That is how a city loses its “it city” cred.

(Updated, 10:30 p.m.)

Nashville/Davidson County Metro Council just voted 35-3 to decriminalize the possession of small amounts of marijuana. You read that correctly: 35-3. While I’m sure our whacky state legislature will try to override it, this is one of those measures that obviously has legs.

Earlier in the meeting, the council voted by a voice vote to reject Comcast’s and ATTs transparent efforts to squash Google Fiber.

Both Comcast and ATT (neither of which had plans for gigabyte internet when Google Fiber announced their plans) warned Metro they were going to sue if they lost tonight.

While I’m not a lawyer, I do know that both ATT and Comcast exist in their current conglomerated fashions because the Department of Justice were promised in all sorts of ways that their two mergers wouldn’t be harmful to competition.

I’m sure there will be plenty of fodder in those two DOJ decisions — with lots of promises that will not be helpful in their efforts to kill Google Fiber.

But that’s just a guess by someone who is merely passing this along.

Last note: This is the first time in the nearly 40 years I’ve lived in Nashville that I’ve actually watched a Metro Council meeting.

When, Where to Vote Early in the Nashville Run-off Election, 2015

How, when and where to vote early in Nashville’s run-off election, 2015.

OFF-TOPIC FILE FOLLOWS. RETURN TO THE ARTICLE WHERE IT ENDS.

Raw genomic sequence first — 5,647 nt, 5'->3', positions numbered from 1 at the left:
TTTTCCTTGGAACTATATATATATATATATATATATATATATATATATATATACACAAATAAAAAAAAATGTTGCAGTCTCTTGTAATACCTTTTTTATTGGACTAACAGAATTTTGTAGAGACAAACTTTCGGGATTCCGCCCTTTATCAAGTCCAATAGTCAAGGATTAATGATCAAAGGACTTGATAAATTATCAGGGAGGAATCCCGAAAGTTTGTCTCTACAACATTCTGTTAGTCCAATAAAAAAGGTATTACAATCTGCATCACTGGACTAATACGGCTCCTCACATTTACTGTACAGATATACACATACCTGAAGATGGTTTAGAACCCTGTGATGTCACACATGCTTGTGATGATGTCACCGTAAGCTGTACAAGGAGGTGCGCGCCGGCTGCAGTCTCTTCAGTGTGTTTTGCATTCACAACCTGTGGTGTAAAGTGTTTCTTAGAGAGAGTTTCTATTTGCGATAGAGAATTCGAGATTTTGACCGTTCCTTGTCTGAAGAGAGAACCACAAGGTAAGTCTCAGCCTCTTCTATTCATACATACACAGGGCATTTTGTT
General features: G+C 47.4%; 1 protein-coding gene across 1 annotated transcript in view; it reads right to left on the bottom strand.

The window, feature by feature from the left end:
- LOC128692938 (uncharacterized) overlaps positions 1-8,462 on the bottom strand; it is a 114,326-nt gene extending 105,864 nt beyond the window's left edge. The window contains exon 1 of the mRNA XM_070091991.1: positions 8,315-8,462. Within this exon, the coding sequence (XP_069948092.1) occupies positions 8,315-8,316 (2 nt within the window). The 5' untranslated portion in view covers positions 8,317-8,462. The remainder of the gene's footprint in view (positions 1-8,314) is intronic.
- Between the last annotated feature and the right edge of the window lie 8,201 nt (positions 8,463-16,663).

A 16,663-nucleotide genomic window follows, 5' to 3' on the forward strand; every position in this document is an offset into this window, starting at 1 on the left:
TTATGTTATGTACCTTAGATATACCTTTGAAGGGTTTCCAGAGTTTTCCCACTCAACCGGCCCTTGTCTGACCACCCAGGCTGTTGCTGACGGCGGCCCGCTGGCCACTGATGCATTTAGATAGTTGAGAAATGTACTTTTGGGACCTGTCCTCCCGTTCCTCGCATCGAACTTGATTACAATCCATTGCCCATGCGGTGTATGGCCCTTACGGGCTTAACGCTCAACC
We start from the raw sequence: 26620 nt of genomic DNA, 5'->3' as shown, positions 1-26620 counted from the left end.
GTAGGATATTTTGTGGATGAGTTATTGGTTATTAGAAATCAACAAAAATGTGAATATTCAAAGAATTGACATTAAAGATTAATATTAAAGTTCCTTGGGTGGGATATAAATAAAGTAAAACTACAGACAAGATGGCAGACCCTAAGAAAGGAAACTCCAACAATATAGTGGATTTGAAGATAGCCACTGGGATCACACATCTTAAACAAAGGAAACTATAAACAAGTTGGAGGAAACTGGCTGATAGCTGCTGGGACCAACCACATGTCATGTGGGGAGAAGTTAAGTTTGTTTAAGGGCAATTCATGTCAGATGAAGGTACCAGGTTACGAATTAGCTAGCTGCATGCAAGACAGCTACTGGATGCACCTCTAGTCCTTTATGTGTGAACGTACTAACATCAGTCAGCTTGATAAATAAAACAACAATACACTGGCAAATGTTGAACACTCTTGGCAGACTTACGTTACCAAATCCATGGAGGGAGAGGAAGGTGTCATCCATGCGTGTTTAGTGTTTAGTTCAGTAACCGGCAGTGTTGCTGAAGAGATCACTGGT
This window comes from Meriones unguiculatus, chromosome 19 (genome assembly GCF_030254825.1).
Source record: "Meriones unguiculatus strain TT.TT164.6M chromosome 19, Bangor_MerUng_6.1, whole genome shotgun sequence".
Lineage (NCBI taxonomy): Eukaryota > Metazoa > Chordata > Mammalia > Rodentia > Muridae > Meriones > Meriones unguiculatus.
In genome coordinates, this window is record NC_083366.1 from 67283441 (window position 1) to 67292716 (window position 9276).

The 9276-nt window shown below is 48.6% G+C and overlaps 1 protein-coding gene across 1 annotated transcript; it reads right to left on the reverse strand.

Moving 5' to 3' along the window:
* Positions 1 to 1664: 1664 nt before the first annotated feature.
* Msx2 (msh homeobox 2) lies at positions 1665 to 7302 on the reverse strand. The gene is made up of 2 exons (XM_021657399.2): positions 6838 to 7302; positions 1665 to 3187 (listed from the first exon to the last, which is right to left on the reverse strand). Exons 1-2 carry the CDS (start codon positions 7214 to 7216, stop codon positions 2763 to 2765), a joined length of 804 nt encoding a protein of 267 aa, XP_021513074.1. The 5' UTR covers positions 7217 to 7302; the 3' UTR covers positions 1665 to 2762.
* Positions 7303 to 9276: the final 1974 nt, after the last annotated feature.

(via Hammock.com) Nashville is having a run-off election to determine who its next mayor and several metro council members will be. Election Day is September 10, but early voting began last Friday. To find out exactly where and when early voting takes place, the Nashville.gov website sends you to the Davidson County Election Commission’s webpage. voting-sked-beforeThere you can download a PDF of a page filled with SHOUTING-OUT ALL-CAPS listing the time the polls will close. (See accompanying image.) Yikes! Rather than complain, some folks at Hammock decided to create something we could share in the office that makes it a little clearer when and where one can vote early. Thinking we’re not the only confused voters, we then decided we’d share it here with anyone who would like to use it. We’re not trying to get you to vote for a specific candidate. We’re just trying to get you to vote.

(Click: for a Large JPG)
(Click: for a PDF)

early-voting
(Feel free to share, even adapt, this. It is licensed under a Creative Commons Attribution 4.0 International License.)

*Nashville and Davidson County were merged into one municipality in 1963, so any references to county or city mean the same thing.